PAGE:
In that example, the mass of the operator accelerates in a reciprocating cycle to displace a crank, turning a screw in shear. That external force (torque, actually) is applied to the screwjack, which causes a spiral extension (or retraction). A screw exerts no force, it merely holds an extension, The cranked screw provides a mechanical advantage exceeding the proportional difference in mass. The mechanical advantage of the screw is complex but (disregarding friction and angle of attack) is very roughly a function of the proportional difference in the crank length and the radius and spacing of the threads. Very large effective lever arm -- but it all works by shear.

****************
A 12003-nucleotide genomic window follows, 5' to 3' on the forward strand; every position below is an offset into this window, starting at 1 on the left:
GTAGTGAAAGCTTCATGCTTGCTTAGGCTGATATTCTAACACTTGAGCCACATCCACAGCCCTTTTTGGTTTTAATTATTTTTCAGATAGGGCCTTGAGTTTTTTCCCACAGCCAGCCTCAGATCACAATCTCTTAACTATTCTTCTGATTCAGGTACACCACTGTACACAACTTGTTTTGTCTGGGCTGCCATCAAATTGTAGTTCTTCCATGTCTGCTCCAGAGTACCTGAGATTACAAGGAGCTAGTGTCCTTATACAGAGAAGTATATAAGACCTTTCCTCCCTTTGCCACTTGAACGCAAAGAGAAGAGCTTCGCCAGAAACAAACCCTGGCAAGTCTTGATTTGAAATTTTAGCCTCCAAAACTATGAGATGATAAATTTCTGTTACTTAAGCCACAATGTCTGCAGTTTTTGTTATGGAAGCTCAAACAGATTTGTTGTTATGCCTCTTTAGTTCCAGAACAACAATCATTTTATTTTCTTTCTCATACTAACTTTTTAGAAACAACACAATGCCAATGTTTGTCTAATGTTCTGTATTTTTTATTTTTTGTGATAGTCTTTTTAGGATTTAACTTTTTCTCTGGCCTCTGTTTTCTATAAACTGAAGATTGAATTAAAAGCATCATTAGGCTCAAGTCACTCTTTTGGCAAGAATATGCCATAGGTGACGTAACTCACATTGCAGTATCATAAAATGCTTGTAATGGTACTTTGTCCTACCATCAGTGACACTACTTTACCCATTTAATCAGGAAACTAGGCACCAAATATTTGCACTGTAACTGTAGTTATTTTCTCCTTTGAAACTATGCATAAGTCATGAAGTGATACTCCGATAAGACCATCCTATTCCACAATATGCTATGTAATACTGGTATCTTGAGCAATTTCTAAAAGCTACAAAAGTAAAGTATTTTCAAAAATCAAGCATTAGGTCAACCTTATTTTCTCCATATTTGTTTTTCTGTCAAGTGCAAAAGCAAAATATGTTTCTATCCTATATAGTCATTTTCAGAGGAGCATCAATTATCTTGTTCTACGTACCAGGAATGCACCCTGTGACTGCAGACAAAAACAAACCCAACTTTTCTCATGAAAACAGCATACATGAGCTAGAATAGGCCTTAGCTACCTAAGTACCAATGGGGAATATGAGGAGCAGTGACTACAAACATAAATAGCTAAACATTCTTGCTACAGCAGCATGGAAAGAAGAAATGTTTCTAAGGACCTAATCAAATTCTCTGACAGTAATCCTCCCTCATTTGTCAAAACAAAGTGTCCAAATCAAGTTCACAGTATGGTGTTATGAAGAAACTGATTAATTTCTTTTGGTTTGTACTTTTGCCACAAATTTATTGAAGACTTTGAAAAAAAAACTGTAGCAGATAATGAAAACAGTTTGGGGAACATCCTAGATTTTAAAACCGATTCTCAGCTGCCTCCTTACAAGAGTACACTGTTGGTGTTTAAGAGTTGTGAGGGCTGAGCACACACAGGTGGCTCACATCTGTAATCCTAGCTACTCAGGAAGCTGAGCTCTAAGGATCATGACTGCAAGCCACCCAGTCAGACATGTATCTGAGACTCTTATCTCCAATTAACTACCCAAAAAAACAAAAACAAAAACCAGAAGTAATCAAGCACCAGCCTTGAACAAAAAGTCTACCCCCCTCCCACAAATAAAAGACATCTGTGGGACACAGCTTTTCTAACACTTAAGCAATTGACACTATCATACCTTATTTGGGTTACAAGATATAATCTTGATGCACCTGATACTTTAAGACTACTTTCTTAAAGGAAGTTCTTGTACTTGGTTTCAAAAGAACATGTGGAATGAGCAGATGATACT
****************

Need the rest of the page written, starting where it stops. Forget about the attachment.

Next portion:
How about the mass the screwjack is sitting on, though? I.e., in the transfer of forces to the car, the solid connection to the earth plays a role in the mass x acceleration component of the force equation. The mass of the earth is considerable. If you are "straightening out" a force that derives its support from the earth, let's say a punch for example, it affects the whole perspective of F = ma and brings into play some applicable thoughts about Impulse and momentum.